OLYMPIA, Wash. – Ballots are arriving in the mail. And a new poll shows the race for Washington governor is a virtual dead heat. Whoever is elected will inherit a budget shortfall along with a court order to spend more on education.
Just like in the rest of the country, jobs and the economy are top issues for Washington voters. But so is transportation. Traditionally, Washington has relied on the gas tax to fund road projects. But it’s been seven years since the last gas tax increase was enacted. Both candidates for governor agree the time has come to ask voters to approve a new transportation funding package. Republican Rob McKenna is in the sooner-rather-than-later camp.
“I’ve already had discussions with key transportation leaders in the legislature and some of them hope that a package could be brought out as early as November of 2013. That would certainly be my preference.”
How big a funding package? McKenna says “more than a few billion dollars” for maintenance of existing roads, safety improvements, mega projects, congestion relief and local transit.
Democrat Jay Inslee won’t talk price tag. And he thinks next fall is probably optimistic.
“If I was going to say ‘likely’ I’d probably think it’s probably going to be the next year.”
What’s clear is a gas tax increase alone probably won’t be enough. Cars get better mileage today and that revenue is less reliable. Earlier this year, a Governor’s taskforce produced a lengthy list of alternative funding options. They include a British Columbia-style levy on the carbon content of fuels. Inslee appears open to that idea.
“It’s not too distinguishable from a tax on gasoline, right? What I have said is we should not take things off the table going into this exercise to try to develop a bipartisan consensus.”
McKenna though is wary of a go-it-alone strategy to new transportation taxes.
“It’s hard for one state to enact a carbon tax without putting itself at a serious competitive disadvantage. So, we can certainly look at that and I’ll look to see what the legislature thinks about it but so far the legislature hasn’t been willing to adopt such a tax.”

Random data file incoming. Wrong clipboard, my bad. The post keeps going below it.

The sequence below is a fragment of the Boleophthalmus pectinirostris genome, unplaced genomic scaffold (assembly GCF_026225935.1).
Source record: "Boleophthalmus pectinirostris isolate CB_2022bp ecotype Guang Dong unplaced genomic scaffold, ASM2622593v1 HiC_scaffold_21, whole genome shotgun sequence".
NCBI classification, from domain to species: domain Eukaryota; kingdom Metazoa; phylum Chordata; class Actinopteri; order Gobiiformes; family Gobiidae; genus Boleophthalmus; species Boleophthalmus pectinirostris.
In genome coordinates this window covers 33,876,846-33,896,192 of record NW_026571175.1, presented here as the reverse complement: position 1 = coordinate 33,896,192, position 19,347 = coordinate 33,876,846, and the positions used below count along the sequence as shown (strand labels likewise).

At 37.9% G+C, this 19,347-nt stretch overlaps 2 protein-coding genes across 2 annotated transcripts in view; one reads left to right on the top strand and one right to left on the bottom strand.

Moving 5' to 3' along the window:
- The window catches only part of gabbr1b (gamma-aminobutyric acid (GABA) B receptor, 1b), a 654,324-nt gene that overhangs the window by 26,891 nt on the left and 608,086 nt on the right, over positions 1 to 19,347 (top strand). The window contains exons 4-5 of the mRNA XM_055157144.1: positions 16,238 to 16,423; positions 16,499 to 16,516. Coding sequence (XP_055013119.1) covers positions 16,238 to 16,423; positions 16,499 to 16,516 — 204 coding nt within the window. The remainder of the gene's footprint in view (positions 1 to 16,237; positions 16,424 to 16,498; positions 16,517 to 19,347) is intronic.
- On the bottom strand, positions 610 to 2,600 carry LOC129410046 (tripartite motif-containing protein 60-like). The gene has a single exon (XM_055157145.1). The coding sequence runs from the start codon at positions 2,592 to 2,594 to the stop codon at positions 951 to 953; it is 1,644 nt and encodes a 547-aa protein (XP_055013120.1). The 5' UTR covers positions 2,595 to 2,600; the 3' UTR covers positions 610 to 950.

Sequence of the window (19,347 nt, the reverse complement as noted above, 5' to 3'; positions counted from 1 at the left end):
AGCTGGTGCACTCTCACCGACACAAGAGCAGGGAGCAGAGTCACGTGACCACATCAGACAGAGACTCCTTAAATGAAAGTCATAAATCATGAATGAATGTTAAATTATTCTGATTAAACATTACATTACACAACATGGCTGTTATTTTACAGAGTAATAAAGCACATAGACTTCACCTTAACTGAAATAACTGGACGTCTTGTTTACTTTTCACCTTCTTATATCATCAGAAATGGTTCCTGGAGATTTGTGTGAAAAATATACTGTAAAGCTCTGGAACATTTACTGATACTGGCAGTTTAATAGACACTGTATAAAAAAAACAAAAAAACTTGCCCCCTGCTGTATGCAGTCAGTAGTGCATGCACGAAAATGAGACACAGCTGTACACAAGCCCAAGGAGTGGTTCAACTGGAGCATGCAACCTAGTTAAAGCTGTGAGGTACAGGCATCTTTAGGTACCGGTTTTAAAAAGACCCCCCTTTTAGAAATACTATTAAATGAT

One issue Washington’s next governor will have to make a priority is education funding. The Supreme Court recently ruled the state is underfunding K-12. The new governor will have come up with an additional $1 billion for schools over the next two years. That’s on top of a projected $1 billion shortfall in the general budget. That means more tough decisions ahead.
For instance whether to restore a three-percent pay cut state employees took in the last budget. Republican McKenna says he’d like to.
“But I’m not guaranteeing we’re going to be able to do that," he says. "It would be irresponsible to make commitments before I’ve had a chance to go in and do my own work on the budget.”
Inslee sidestepped the question of state worker pay. But he does have the backing of the Washington Federation of State Employees. What both candidates do agree on is that health care costs are cannibalizing the state budget. They vow to reverse that trend.
Inslee says he can do that without cutting services – rather through savings. He points to preventive health care saving health dollars.
Inslee highlights Seattle’s King County where an incentive program for employees to get healthy is projected to help save $60 million over two years. McKenna also has a plan to make healthcare more efficient. He also proposes to cap all non-education spending at 3 percent a year.
Budget writers in the legislature – both Democrat and Republican – say there’s no way to balance the budget and fund education without further cuts to services. Unless, of course, you raise taxes – something both candidates have said is off the table.
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